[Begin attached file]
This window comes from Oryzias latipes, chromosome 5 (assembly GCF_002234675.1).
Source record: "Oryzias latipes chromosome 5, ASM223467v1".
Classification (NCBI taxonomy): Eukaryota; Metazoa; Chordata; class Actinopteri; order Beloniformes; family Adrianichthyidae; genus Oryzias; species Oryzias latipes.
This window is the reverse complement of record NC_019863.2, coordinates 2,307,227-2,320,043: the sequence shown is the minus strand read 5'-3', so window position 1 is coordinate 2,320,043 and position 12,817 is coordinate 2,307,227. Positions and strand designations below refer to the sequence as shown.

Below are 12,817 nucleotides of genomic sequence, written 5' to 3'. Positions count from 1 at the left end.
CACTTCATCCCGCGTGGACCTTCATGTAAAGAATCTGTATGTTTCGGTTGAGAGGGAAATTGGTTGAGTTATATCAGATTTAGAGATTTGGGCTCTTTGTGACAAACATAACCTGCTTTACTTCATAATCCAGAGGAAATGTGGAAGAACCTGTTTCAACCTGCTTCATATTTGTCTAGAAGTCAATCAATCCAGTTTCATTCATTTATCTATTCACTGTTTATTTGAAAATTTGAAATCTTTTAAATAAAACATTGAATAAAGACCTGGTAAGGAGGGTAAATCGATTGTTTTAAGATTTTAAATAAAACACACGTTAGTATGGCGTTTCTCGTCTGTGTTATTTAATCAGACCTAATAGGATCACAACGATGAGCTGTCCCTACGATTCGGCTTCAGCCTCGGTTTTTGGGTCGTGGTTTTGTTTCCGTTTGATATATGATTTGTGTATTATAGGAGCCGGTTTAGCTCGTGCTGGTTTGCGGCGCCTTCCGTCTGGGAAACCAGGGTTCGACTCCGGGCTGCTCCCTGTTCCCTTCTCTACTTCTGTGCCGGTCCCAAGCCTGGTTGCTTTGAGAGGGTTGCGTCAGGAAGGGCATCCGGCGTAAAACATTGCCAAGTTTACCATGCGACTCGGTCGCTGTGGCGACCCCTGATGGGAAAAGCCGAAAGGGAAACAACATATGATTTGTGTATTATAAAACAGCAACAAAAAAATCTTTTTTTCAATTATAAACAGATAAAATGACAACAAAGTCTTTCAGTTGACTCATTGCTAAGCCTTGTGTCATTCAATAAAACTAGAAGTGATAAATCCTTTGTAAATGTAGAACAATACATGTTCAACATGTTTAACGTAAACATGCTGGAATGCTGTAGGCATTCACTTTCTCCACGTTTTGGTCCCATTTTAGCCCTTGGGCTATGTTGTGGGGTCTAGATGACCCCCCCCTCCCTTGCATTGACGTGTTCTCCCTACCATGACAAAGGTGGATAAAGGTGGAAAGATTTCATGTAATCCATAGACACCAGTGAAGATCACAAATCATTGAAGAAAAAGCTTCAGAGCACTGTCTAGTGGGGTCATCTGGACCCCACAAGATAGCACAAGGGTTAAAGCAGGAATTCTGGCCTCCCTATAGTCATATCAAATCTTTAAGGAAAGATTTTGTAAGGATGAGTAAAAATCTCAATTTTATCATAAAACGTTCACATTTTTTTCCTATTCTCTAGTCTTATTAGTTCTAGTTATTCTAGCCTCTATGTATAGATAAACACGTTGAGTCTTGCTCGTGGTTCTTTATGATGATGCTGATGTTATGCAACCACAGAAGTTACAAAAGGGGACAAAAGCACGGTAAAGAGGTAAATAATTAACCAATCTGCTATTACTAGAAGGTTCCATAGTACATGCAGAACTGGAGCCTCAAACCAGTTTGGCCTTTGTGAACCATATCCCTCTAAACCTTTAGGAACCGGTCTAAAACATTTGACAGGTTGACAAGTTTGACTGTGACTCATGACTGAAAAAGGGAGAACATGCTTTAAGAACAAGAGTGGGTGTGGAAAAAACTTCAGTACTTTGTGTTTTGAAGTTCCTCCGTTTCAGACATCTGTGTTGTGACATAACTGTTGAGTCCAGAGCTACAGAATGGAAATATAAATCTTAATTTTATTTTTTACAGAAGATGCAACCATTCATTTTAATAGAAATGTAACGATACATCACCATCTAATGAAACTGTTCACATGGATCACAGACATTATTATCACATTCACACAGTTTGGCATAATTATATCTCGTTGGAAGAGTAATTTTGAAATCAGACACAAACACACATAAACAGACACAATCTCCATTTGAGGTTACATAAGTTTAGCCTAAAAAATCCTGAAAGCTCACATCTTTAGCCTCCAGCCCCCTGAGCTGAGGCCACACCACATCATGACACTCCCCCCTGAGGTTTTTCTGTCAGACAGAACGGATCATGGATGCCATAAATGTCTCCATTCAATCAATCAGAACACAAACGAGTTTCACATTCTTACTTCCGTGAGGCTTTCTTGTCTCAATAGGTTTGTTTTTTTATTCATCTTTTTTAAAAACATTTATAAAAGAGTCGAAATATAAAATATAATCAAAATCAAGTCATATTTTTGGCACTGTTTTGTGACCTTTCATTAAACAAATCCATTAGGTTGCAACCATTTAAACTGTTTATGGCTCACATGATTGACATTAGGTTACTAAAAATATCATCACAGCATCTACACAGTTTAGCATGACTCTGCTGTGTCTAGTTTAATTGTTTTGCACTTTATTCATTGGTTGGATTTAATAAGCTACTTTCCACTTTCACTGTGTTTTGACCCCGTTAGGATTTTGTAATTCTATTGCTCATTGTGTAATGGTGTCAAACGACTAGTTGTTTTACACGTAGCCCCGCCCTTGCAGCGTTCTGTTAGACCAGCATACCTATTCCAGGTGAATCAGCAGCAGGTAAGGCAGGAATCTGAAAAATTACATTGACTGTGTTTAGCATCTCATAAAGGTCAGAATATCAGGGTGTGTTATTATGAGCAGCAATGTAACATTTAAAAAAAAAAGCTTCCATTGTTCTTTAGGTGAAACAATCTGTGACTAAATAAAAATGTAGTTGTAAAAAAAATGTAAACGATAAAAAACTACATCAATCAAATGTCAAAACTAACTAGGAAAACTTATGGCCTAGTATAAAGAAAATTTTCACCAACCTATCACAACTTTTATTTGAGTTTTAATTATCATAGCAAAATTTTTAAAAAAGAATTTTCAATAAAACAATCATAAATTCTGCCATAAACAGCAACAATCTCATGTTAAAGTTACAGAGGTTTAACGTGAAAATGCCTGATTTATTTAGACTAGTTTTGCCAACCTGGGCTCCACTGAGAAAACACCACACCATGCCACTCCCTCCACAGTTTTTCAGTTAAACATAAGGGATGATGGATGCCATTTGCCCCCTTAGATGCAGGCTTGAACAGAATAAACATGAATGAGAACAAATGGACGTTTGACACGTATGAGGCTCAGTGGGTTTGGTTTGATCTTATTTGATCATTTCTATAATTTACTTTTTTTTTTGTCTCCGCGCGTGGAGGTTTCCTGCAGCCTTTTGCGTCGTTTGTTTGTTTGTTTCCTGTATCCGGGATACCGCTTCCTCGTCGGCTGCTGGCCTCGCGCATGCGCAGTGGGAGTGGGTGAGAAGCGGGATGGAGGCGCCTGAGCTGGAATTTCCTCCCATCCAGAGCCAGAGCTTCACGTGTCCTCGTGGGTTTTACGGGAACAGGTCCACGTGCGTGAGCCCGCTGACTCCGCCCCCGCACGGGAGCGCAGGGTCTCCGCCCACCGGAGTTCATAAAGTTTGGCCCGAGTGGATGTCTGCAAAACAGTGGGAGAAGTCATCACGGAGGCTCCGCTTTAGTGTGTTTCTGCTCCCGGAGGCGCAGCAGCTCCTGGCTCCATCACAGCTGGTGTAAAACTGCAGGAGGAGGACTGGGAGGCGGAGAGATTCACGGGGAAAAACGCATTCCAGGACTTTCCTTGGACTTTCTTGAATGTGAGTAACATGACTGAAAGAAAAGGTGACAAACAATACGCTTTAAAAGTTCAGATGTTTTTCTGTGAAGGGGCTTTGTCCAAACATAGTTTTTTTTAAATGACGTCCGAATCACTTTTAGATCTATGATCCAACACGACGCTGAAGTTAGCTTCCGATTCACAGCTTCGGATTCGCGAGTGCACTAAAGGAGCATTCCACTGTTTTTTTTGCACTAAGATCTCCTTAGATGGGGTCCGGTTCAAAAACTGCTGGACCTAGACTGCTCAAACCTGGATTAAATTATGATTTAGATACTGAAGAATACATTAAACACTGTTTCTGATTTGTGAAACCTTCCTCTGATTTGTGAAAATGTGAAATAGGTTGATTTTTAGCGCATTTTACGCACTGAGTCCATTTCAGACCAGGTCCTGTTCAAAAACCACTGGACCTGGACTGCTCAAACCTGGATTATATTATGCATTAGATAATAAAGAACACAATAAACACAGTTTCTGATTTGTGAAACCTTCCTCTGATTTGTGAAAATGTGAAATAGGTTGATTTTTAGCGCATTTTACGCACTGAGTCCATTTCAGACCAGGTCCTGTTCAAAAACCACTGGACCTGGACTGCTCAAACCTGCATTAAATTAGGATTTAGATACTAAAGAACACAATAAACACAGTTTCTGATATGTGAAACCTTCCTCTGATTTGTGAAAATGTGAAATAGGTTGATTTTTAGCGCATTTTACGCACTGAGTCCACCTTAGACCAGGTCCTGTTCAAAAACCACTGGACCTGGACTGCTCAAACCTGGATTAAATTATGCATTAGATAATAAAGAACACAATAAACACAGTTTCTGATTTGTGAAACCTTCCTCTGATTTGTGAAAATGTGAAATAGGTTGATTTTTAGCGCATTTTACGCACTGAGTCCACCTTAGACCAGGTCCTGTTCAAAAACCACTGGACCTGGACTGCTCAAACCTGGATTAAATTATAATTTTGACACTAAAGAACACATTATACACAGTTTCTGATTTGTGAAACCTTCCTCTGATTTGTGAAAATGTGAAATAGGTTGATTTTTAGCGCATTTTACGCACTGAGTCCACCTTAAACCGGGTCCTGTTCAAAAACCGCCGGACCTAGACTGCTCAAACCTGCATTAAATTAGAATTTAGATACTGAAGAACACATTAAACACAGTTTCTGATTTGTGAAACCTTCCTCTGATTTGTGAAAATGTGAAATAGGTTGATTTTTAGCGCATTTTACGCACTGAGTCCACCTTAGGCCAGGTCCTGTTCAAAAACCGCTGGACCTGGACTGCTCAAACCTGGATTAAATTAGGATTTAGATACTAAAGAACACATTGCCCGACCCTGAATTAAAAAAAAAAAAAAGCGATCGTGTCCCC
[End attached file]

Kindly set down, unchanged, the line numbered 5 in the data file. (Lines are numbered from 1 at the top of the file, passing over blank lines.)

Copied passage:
Below are 12,817 nucleotides of genomic sequence, written 5' to 3'. Positions count from 1 at the left end.